Even with the cons, and there are many fewer than the vast number of pros, I had a great time!!!! Thanks to all for coming and helping make this weekend what it was.
Best to all,
Member, Company of Military Historians
Saginaw City Light Infantry
Hubbard Winsor Lodge #420
Stoney Creek Lodge #5
Historic Fort Wayne Coalition
BGA Gettysburg - 24th Michigan
A huge BRAVO ZULU, from Colonel Woodburn to the Privates in the ranks. This was the single greatest adventure of my lifetime. I have but one con, the complete lack of water, and that is to be blamed on the event and not the adjunct.
To see the Paddle wheeler coming down the river, to the hear the Bosun's pipe, watching the rounds be issued. To stand and watch the Regiment form for the march, to stand at the rear of the column and barely see the Mounted Adjunct at the front. The field music, the color guard. Meeting some of you for the first time and seeing some I haven’t in a few years. The seemingly never ending paperwork, trying to write in my account book as we were quickly moving through the sea of wounded.
I was so tired Saturday afternoon, and I also fell victim to the heat but fortunately it was on the road, 600 yards from Saturdays camp. Never have I had such a stressful time at an event.
I never got to sample the stores from Saturdays treasure trove and survived on the ration I was issued on Friday evening. My thanks to the Battalion Staff for ensuring I had at least some breakfast Sunday morning.
To witness the Dress Parade across from the ranks was amazing. To see the 15th Iowa's flag in the breeze. The stolid stance when the interruptions passed what seemed unnoticed.
To all of you who offered simulated injuries or the unfortunate who presented real emergencies, I wish to thank you. I am glad no one was hurt to seriously. I truly learned to make due with very limited supplies, personal exhaustion, and to deal with the chaos of so many suffering it was saddening to know I couldn’t help all.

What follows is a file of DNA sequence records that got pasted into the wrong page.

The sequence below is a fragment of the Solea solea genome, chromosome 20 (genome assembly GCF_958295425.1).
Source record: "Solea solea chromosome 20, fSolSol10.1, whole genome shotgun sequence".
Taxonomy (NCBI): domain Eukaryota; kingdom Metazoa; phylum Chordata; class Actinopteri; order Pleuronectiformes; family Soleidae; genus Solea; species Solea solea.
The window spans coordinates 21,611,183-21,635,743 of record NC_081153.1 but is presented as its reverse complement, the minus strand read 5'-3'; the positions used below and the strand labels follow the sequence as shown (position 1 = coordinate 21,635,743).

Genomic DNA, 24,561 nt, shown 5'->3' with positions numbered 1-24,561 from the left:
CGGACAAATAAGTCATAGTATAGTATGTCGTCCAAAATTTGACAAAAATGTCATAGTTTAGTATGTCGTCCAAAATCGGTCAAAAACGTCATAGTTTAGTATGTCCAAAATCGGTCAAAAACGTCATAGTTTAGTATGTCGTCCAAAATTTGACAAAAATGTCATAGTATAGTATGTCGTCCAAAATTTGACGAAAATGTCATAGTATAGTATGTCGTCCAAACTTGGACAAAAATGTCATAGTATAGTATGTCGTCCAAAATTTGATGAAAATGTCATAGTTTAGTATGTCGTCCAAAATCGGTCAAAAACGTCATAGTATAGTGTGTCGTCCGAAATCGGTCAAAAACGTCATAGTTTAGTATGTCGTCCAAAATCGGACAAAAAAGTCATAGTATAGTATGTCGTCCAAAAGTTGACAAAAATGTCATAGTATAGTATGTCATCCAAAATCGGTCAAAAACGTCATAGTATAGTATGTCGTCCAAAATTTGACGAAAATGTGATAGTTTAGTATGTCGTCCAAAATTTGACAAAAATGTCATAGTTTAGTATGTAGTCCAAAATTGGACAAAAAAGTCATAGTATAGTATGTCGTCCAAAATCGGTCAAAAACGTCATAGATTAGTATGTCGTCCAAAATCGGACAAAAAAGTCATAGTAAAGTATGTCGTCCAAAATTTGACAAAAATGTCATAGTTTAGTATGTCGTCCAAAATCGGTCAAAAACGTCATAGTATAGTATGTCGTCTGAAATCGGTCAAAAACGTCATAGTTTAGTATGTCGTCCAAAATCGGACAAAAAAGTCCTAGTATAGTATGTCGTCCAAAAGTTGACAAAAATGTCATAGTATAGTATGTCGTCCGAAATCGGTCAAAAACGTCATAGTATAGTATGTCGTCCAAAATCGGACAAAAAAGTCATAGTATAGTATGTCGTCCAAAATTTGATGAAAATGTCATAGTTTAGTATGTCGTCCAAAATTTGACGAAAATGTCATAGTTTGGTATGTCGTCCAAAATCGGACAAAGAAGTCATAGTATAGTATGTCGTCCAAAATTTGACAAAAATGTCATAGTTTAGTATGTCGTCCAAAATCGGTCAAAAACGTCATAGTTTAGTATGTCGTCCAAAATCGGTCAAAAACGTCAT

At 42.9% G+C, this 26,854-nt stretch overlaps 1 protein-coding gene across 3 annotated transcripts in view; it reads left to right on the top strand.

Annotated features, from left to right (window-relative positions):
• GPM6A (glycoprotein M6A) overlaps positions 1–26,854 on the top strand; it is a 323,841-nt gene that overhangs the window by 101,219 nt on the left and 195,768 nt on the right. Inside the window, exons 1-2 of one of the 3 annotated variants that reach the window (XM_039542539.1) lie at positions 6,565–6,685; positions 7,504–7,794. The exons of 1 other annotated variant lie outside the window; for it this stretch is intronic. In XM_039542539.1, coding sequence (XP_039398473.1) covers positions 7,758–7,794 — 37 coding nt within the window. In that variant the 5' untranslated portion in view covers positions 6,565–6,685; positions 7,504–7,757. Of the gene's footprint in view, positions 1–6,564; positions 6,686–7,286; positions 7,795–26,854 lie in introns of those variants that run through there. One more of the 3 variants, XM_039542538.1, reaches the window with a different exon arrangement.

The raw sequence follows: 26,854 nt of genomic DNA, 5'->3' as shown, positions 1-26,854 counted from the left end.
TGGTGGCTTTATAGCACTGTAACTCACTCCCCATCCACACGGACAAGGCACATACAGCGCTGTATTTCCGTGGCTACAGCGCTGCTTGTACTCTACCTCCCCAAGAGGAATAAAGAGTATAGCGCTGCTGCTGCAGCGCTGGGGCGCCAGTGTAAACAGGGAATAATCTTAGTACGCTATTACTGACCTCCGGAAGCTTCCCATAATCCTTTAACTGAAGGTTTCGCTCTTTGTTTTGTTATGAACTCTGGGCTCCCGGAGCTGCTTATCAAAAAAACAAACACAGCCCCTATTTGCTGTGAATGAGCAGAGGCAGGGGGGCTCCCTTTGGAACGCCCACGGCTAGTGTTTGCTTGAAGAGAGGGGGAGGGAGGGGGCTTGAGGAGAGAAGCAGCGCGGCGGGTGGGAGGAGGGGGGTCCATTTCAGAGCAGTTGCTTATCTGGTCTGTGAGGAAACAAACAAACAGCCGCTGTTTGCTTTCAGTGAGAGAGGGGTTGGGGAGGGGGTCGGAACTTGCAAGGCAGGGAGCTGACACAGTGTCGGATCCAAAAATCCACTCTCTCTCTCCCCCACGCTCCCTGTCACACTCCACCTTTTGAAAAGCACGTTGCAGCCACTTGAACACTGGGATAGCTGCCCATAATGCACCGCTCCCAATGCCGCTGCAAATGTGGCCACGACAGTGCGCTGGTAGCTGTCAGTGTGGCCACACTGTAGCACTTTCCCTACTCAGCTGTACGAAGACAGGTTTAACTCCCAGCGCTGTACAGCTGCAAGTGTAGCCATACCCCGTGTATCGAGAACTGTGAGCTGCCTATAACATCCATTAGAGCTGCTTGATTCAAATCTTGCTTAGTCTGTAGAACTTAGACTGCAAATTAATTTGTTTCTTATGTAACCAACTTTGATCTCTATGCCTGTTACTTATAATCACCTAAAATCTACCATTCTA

Thank you all again,
Last edited by Chris Fisher; 04-03-2012 at 06:06 PM.
Tinct Opii Mess
We knew the 15th would be a top deck group, so we prepared for months, learning knots we never even used (except to hang those cursed Minnehaha banners). No one fell overboard, so from our end this was an astounding success. Though there was one poor sojer who had a technicolor yawn over the bow. Seasickness? On a river?
It was also a pleasure to talk with 15th Iowa folks later, whom we could pick out anytime by their new Hardees with eagle pin. It was like may memorable events - trying at the time, never to be forgotten later.
US Naval Landing Party (www.usnlp.org)
Navy and Marine Living History Association (www.navyandmarine.org)
"The publick give credit for feat of arms, but the courage which is required for them, cannot compare with that which is needed to bear patiently, not only the thousand annoyances but the total absence of everything that makes life pleasant and even worth living." - Lt. Percival Drayton, on naval blockade duty.
"We have drawn the Spencer Repeating Rifle. It is a 7 shooter, & a beautiful little gun. They are charged to us at $30.00. 15 of which we have to pay."
William Clark Allen, Company K, 72nd Indiana Volunteers, May 17, 1863